ISLAMABAD, 23 December 2002 — Iran President Mohammed Khatami arrives in Pakistan today a decade after his predecessor Rafsanjani paid a visit in 1992. In 1995 Pakistan’s Prime Minister Benazir Bhutto made a two-day official trip to Iran.
The nineties was marked by major upheavals in Pakistan-Iran relations. Divergent and often competitive policies over Afghanistan led to a virtual cold war between the two historically close neighbors. If in the sixties and seventies, during Pakistan’s years of war and tragic break-up of the country, Iran gave unqualified support to Pakistan, in the eighties a military-run Pakistan provided exemplary political and diplomatic cover to a virtually ostracized Iran. But the nineties was marked by distrust, bordering almost on antagonism.
While the two “crossed swords” diplomatically over Afghanistan, other issues contributing to deteriorating ties ranged from killing of an Iranian diplomat and naval cadets in Pakistan to Islamabad’s conclusion about Iran’s deliberate efforts to keep Pak-Iran trade at very low levels.
The nineties indeed was the “rock-bottom” period in Pakistan-Iran relations. The Iranians questioned the nature and thrust of closer Pakistan-US relations; likewise Pakistan watched deepening India-Iran ties with suspicion.
Now as the Iranian president arrives the context of this bilateral relationship has changed. Afghanistan is no longer an issue. Pakistan’s courts have tackled the suspects in the high-profile Iranian killings. While the post-9/11 period has witnessed cooperation of the Muslim states, Pakistan and Iran included, with United States in its anti-terrorism drive, there are common issues that concern the entire Muslim world. The growing misunderstanding at the people-to-people level between the Muslim and the non-Muslim world — often reflected in policy decisions, especially of the United States — is a challenge that requires a common response. Similarly other issues facing our region and the Muslim world generally include the planned US war on Iraq as a possessor of weapons of mass destruction while neglecting Israel’s nuclear arsenal, a systematic media campaign against Pakistan’s nuclear program as well as Iran’s defense-related nuclear plans and a consistent undermining of the Palestinian case by the United States.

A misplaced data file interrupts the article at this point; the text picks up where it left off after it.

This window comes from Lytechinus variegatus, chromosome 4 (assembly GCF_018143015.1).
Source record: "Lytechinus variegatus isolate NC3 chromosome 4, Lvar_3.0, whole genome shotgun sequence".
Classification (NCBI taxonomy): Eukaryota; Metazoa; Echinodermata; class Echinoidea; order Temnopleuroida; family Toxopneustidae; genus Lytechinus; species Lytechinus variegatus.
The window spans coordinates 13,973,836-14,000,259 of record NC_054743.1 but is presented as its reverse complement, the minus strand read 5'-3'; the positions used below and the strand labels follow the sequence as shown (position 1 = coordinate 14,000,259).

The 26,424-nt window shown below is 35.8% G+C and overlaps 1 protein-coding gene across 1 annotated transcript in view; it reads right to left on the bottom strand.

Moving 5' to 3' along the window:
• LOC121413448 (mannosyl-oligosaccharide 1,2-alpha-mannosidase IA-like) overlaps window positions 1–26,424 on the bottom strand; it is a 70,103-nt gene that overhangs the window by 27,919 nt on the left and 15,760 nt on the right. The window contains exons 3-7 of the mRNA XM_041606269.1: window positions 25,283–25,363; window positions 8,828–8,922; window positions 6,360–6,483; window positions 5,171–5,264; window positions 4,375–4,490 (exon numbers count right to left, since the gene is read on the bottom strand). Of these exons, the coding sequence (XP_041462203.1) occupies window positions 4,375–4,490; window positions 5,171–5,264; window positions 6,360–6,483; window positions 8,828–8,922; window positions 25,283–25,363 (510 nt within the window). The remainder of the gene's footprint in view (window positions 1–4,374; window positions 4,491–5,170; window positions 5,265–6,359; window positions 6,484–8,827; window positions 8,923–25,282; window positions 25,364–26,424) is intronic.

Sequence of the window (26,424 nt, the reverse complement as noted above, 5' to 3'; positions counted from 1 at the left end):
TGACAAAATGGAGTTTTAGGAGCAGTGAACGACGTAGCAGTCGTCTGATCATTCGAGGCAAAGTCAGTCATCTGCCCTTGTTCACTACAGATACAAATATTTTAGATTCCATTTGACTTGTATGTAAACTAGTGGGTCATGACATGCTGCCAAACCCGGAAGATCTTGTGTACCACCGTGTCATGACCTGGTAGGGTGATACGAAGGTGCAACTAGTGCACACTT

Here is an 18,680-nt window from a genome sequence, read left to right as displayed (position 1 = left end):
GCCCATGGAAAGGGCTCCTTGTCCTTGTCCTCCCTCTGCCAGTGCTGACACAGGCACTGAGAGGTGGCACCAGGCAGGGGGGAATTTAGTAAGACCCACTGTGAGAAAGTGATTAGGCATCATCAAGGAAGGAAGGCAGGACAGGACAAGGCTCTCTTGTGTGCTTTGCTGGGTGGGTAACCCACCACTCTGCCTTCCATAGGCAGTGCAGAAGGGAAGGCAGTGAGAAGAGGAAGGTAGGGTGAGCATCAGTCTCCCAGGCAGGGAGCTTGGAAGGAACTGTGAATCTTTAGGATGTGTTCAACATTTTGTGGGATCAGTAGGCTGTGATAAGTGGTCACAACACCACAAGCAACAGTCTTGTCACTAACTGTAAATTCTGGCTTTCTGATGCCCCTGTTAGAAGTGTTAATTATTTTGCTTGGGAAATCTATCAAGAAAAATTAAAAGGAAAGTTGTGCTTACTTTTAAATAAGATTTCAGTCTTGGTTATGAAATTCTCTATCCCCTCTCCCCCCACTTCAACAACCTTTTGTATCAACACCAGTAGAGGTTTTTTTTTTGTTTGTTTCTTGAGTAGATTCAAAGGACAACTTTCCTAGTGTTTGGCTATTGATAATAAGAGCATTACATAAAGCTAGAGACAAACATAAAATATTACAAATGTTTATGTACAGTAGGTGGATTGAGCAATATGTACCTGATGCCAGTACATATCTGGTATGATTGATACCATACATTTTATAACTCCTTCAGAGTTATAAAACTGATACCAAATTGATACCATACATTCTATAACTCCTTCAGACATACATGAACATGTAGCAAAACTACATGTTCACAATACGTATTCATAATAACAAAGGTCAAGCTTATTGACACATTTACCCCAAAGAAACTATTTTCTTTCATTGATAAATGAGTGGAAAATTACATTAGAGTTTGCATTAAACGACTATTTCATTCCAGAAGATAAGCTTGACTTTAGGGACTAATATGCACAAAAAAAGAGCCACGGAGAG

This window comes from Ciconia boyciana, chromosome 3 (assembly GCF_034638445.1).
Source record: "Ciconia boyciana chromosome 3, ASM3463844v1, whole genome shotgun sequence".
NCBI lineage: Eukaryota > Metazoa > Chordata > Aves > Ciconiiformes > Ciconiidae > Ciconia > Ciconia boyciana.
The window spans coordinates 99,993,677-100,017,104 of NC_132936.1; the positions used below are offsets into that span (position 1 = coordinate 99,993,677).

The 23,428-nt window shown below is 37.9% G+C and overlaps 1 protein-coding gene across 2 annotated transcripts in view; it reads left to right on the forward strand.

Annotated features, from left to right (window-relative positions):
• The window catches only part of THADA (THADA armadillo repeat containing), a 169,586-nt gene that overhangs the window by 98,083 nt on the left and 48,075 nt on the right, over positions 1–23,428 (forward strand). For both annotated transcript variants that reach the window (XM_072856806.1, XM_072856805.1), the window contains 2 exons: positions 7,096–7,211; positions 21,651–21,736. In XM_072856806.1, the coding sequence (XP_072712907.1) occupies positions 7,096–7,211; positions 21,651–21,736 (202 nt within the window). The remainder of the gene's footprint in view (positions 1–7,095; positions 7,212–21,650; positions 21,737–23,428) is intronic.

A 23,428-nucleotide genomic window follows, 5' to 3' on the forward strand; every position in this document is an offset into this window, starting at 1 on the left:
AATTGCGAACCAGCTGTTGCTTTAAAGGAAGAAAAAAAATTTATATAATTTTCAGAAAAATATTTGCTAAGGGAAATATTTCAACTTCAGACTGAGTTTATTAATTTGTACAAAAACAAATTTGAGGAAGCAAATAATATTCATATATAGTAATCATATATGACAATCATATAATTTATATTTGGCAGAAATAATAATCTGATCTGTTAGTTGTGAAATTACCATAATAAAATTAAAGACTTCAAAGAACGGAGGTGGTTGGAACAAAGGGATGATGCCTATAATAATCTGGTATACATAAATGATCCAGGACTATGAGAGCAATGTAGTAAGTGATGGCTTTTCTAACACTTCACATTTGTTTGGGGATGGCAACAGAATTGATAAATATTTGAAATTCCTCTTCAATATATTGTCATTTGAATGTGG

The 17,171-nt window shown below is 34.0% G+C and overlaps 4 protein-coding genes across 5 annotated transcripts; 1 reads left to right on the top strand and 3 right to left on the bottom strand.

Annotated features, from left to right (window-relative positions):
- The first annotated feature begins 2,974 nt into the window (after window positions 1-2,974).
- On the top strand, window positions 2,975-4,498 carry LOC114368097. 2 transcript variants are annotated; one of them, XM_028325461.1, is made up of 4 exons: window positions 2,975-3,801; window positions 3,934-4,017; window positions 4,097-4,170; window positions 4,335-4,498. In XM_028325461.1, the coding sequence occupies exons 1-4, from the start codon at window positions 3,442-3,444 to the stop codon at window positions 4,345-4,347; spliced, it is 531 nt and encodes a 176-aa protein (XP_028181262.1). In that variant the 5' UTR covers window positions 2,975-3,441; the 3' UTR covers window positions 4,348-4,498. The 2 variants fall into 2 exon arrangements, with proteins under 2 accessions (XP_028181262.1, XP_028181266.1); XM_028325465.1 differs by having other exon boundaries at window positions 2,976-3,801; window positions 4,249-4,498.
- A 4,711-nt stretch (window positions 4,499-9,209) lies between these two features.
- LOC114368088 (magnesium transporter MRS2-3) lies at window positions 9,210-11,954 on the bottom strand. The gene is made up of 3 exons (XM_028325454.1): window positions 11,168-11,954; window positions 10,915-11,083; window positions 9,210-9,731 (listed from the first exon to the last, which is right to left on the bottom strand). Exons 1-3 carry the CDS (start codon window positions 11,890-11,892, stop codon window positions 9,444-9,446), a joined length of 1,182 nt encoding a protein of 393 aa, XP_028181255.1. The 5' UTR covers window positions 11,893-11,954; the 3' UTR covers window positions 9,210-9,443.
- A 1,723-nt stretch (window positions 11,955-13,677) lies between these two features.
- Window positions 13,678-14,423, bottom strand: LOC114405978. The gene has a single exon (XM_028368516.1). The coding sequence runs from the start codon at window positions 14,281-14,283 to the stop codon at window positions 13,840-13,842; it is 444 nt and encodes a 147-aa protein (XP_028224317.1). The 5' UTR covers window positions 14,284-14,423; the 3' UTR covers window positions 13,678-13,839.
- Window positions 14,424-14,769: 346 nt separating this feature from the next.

In this very difficult times for the Muslim world, a reactive response will prove deadly. What is called for is a proactive and wise response — one that factors in the Muslim peoples’ dreams, dignity and their determination for a better future. While Khatami has spoken of a much-needed inter-civilizational dialogue, Islamabad can take the lead, while he is in Pakistan, in announcing the idea of an Annual Statesmen-Scholars Forum which will force the Muslim statesmen and scholars to jointly reflect on the complex practical challenges faced by the Muslims at home and abroad.
On the bilateral front, Pakistan and Iran need to remove hurdles that are keeping bilateral trade at extremely low levels. Iran’s exports, mainly oil, amount to around $300 million while Pakistan’s exports amount to around $30 million. The issues raised personally by Gen. Pervez Musharraf during his meeting with the Iranian president still remain unresolved. Rice and wheat exports from Pakistan still remain stalled.
Similarly communication links, especially between Quetta-Taftan-Zahidan-Mashad-Kushka, need to be made operational. Unless concrete steps are taken to deal with these issues, a genuine process of trust-building between the two countries will not have begun.